Support our mission
U.S. soldiers assigned to Bravo Battery, 1st Battalion, 14th Field Artillery Regiment, 75th Artillery Brigade and U.S. airmen assigned to the 167th Airlift Wing of the West Virginia Air National Guard unload and employ a High Mobility Multipurpose Wheeled Vehicle and a M142 High Mobility Artillery Rocket System during an exercise in Bornholm, Denmark, on May 24, 2022.

U.S. soldiers assigned to Bravo Battery, 1st Battalion, 14th Field Artillery Regiment, 75th Artillery Brigade and U.S. airmen assigned to the 167th Airlift Wing of the West Virginia Air National Guard unload and employ a High Mobility Multipurpose Wheeled Vehicle and a M142 High Mobility Artillery Rocket System during an exercise in Bornholm, Denmark, on May 24, 2022. (Capt. Angelo Mejia/U.S. Army Photo)

WASHINGTON — Four medium-range rocket systems will be included in the latest $700 million U.S. military aid package after continued calls by Ukrainian officials for the weapons, Undersecretary of Defense for Policy Colin Kahl said Wednesday.

The High Mobility Artillery Rocket Systems, or HIMARS, can strike targets roughly 50 miles away and are expected to help “provide Ukraine additional precision in targeting at [a longer] range,” Kahl told reporters at the Pentagon.

By comparison, the M777 howitzer, the last significant artillery system that the U.S. provided Ukraine, has a maximum range of 15 miles. The U.S. has sent approximately 108 of those 155mm cannons to Ukraine since April.

Kahl said the rockets were the Ukrainians’ top request in discussions about the weapons that they need to beat back Russian forces on the battlefield.

The weapons and equipment in the latest aid package also includes four Mi-17 helicopters, 15 tactical vehicles, five counter-artillery radars, two air surveillance radars, 1,000 Javelin missiles, 6,000 anti-armor weapons, 15,000 155mm artillery rounds and “various spare parts,” Kahl said.

"Right now, it's a concentrated artillery duel in the east,” he said of the war that’s now focused in the Donbas region of eastern Ukraine. “In the last several days, the Russians have made some incremental progress in and around the Donbas. They have not had a decisive breakthrough, and the Ukrainians are putting up a heck of a fight."

The aid package announced Wednesday will be the first to come from the new $40 billion supplemental funding approved by Congress on May 19, which allotted about $11 billion for military aid for Ukraine.

“Thanks to the additional funding for Ukraine, passed with overwhelmingly bipartisan support in the U.S. Congress, the United States will be able to keep providing Ukraine with more of the weapons that they are using so effectively to repel Russian attacks,” President Joe Biden said in a statement announcing the additional aid.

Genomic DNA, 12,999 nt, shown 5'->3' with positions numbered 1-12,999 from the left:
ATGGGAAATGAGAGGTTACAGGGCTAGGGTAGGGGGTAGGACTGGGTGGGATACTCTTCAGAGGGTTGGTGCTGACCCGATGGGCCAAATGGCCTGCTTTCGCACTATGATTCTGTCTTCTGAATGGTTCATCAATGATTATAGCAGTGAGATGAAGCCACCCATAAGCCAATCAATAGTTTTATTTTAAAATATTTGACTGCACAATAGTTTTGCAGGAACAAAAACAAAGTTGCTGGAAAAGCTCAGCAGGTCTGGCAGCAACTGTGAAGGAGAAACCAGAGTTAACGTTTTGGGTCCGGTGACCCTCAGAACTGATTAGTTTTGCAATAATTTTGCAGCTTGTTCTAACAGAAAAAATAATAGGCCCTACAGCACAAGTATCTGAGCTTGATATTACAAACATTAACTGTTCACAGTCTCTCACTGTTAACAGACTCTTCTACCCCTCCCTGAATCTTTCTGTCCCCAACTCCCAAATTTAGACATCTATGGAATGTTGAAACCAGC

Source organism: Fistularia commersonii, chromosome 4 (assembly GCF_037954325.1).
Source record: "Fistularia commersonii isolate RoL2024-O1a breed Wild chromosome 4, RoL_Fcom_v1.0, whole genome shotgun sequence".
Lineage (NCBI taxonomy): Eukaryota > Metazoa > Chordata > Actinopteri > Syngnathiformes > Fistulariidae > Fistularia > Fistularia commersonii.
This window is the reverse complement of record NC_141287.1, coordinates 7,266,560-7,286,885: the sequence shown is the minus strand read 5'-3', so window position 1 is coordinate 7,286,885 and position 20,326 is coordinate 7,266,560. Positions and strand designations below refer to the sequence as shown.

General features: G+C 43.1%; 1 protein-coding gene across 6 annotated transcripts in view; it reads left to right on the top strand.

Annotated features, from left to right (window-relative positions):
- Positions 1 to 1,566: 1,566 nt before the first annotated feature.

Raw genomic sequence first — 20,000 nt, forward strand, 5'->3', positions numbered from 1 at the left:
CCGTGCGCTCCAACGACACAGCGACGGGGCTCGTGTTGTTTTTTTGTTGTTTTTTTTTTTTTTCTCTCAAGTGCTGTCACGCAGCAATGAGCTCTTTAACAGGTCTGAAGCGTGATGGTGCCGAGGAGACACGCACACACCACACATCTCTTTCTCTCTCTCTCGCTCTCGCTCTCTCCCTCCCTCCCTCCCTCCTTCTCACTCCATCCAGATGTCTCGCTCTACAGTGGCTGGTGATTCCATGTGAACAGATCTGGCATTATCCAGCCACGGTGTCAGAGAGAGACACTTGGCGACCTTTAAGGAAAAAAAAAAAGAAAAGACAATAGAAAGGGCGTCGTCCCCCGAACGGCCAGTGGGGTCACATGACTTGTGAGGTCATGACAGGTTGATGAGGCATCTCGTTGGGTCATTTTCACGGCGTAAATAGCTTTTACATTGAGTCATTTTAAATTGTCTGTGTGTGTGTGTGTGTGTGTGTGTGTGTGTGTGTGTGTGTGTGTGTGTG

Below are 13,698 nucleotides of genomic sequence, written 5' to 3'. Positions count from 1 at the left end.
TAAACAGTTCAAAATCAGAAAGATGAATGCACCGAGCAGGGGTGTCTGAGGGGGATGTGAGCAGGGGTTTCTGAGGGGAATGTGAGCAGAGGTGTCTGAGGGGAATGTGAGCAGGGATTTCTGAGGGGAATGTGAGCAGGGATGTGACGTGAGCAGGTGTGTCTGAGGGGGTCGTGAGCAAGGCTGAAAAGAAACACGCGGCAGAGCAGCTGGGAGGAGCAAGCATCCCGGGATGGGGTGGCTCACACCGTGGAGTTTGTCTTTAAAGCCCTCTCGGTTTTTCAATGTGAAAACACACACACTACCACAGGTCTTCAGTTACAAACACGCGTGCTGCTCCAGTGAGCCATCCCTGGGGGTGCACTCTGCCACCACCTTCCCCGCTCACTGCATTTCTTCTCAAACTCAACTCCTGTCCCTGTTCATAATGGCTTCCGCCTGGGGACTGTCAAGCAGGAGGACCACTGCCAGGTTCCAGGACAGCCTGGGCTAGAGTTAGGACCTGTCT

While the inclusion of the rockets is significant, Kahl warned “no system is going to turn the war.”

“This is a battle of national will. You have tens of thousands, hundreds of thousands of men ... on each side,” he said. “It is a grinding, hard conflict and it's likely to be a conflict … that will stretch on for a long time."

In exchange for the rockets, Ukrainian officials promised U.S. officials that they would only use the HIMARS for defensive purposes and not target Russian territory to avoid further escalation in the war, Kahl said.

"Ukraine is defending their territory, anything they're doing on the territory of Ukraine is defensive,” he said.

Some critics have said sending advanced weapons to Ukraine could further provoke Russia’s aggression, which Kahl said the Biden administration takes into consideration.

“President Biden has made clear, we have no intention of coming into direct conflict with Russia, we don't have an interest in the conflict in Ukraine widening to broader conflict or evolving into World War III,” Kahl said. “But at the same time, Russia doesn't get a veto over what we send to the Ukrainians.”

The four rocket systems had already been prepositioned in undisclosed European nations outside Ukraine. They will remain there before entering the fight as Ukrainian forces undergo training on the systems, which should take about three weeks, he said.

“Sometime in that timeframe you can start talking about getting the systems into the fire,” Kahl said.

The U.S. could send additional rocket systems and ammunitions in the future should it be necessary, he said.

“I think we need to see this kind of as a rolling process,” Kahl said. “As the fight continues to change, the Ukrainians come to us with their priorities [and] we make our own assessments."

With the latest announcement, the U.S. has committed roughly $5.3 billion in military aid to Ukraine since the beginning of the Biden administration — about $4.6 billion of which was sent since Russia invaded Ukraine on Feb. 24, according to the Pentagon.

author picture
Caitlin Doornbos covers the Pentagon for Stars and Stripes after covering the Navy’s 7th Fleet as Stripes’ Indo-Pacific correspondent at Yokosuka Naval Base, Japan. Previously, she worked as a crime reporter in Lawrence, Kan., and Orlando, Fla., where she was part of the Orlando Sentinel team that placed as finalist for the 2017 Pulitzer Prize for breaking news. Caitlin has a Bachelor of Science in journalism from the University of Kansas and master’s degree in defense and strategic studies from the University of Texas at El Paso.
twitter Email

Stripes in 7



around the web


Sign Up for Daily Headlines

Sign-up to receive a daily email of today’s top military news stories from Stars and Stripes and top news outlets from around the world.

Sign up